GameStop: Ten Dollar "not compelling"

US mega-retailer unperturbed by EA scheme.

GameStop's COO Paul Raines doesn't reckon the second-hand market will suffer at the hand of initiatives like EA's Project Ten Dollar.

"Through our years in the used business we have learned that the second-hand user is a value-oriented consumer. The average price of a used Xbox [360] game is twenty dollars, so we don't believe that a ten-dollar add-on piece of downloadable content is compelling to a used-game buyer," he told investors during a Q4 2009 earnings call this afternoon.

"We are encouraging publishers to offer add-on content for new titles at a higher price and then a lower-price option for used games. In fact, publishers can participate in our used business by offering add-on content for the most popular used titles, creating a win-win situation for publishers, retailers and consumers.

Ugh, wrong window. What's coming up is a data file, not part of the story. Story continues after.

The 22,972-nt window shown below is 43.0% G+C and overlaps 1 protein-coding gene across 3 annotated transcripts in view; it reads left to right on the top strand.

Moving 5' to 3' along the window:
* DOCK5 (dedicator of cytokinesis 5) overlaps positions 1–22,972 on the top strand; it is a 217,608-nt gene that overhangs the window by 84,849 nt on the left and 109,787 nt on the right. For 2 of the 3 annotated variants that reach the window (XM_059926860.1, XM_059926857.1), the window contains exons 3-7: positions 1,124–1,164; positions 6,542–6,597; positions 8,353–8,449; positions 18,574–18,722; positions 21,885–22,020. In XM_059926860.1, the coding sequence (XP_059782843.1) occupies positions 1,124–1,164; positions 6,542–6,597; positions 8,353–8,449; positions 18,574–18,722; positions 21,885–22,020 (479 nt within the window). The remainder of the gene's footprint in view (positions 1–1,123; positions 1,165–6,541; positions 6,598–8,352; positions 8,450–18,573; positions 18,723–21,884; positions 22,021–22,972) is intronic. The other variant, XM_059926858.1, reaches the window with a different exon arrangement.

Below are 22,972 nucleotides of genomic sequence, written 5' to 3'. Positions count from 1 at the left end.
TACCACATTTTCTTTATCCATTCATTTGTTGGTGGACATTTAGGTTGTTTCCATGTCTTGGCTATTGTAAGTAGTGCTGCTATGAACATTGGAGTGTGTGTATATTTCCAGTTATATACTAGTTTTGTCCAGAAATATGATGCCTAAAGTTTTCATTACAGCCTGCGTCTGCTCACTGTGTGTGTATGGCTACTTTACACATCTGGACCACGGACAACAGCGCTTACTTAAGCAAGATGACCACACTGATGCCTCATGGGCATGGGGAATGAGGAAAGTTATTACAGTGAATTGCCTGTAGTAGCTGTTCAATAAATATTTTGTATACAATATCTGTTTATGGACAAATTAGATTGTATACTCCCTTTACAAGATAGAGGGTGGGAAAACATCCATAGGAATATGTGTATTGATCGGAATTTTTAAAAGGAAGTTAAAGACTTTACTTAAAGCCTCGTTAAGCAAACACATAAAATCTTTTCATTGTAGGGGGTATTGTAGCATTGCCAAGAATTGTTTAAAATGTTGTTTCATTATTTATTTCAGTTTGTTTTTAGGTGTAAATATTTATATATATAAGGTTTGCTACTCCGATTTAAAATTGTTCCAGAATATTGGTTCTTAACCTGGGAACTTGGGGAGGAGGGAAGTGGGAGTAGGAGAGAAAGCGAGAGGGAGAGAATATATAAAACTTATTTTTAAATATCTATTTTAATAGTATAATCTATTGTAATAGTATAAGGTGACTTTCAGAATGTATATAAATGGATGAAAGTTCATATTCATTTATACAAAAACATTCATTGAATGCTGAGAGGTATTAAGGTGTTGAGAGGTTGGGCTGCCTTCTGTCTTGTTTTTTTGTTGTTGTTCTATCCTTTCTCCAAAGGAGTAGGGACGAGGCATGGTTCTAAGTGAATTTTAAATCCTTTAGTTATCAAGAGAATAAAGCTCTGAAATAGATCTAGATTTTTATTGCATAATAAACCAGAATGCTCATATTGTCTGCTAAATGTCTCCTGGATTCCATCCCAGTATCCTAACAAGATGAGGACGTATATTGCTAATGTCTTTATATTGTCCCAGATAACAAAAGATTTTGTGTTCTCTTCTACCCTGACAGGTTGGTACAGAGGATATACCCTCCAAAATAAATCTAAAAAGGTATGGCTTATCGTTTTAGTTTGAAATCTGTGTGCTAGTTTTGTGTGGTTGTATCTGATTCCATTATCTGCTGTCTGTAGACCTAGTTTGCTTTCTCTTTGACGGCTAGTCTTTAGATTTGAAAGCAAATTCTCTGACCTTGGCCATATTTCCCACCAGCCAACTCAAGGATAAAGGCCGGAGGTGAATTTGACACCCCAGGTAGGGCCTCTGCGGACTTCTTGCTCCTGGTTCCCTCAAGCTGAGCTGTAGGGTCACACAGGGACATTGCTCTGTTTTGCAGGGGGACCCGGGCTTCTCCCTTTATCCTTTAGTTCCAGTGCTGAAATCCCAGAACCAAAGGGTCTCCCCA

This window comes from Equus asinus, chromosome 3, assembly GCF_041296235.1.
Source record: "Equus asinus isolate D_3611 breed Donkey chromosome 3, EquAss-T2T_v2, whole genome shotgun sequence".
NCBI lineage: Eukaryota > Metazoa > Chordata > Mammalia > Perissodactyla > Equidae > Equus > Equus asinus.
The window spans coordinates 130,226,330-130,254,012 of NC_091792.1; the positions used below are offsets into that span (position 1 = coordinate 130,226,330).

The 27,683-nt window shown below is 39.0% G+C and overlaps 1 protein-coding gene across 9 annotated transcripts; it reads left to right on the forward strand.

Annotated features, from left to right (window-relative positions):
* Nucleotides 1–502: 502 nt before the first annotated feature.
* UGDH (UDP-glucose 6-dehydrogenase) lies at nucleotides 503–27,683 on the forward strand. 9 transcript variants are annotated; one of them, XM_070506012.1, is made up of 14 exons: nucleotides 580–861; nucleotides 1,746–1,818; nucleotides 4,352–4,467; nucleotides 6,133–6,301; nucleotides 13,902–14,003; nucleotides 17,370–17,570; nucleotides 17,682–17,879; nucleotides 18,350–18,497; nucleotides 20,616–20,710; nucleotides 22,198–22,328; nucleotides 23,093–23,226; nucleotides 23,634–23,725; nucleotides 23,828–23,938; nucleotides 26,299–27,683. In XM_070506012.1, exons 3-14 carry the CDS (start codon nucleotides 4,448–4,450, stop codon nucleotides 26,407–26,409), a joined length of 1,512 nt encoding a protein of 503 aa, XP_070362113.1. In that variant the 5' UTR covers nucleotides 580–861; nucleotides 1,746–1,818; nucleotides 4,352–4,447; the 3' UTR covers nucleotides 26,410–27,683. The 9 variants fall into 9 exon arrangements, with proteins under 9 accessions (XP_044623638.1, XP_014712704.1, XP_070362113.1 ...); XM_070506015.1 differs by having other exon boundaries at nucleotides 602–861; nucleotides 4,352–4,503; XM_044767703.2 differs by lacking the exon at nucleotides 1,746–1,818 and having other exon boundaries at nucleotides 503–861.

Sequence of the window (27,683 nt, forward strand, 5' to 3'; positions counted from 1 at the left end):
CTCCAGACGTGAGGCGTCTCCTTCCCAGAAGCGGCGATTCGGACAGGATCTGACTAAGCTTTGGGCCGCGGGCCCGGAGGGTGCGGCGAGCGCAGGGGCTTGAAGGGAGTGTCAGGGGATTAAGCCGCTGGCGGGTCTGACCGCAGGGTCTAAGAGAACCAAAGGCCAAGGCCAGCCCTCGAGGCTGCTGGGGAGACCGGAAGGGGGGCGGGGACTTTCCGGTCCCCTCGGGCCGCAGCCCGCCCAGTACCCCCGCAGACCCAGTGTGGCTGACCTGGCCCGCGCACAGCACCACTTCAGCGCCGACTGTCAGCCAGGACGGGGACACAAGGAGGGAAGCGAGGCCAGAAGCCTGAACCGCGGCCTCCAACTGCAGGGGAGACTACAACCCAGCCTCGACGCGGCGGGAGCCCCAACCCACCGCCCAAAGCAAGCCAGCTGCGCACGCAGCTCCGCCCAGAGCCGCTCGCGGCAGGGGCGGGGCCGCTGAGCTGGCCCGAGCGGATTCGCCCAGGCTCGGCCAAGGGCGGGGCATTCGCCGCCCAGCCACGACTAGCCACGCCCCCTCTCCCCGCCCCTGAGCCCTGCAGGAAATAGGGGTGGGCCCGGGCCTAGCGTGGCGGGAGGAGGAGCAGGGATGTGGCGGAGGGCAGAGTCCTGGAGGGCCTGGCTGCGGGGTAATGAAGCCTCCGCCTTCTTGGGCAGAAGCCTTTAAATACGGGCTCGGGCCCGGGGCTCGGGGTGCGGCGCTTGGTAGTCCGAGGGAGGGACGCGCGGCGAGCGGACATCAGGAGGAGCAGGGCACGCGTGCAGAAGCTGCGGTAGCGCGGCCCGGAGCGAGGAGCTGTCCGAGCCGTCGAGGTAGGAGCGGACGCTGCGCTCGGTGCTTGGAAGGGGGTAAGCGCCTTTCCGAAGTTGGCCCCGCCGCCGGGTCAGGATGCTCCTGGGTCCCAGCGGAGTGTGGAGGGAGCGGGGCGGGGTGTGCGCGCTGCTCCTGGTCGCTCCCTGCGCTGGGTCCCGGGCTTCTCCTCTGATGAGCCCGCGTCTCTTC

"GameStop will also assist in expanding the sales of DLC as we can market and execute the sale right in our stores to the millions of customers coming through our doors," he added, talking of the new in-store DLC sales GameStop plans to implement soon.

Project Ten Dollar - used in games like Battlefield: Bad Company 2, Mass Effect 2 and Dragon Age: Origins - tries to dissuade traders by offering first-hand buyers exclusive DLC codes for content worth around $10.

Earlier today, GameStop posted annual earnings that were slightly down on previous - fiscal 2008 - year. However, used game sales were a silver lining, and GameStop expects growth of five to 10 per cent this year in that area. Head over to GamesIndustry.biz for the full financial report.

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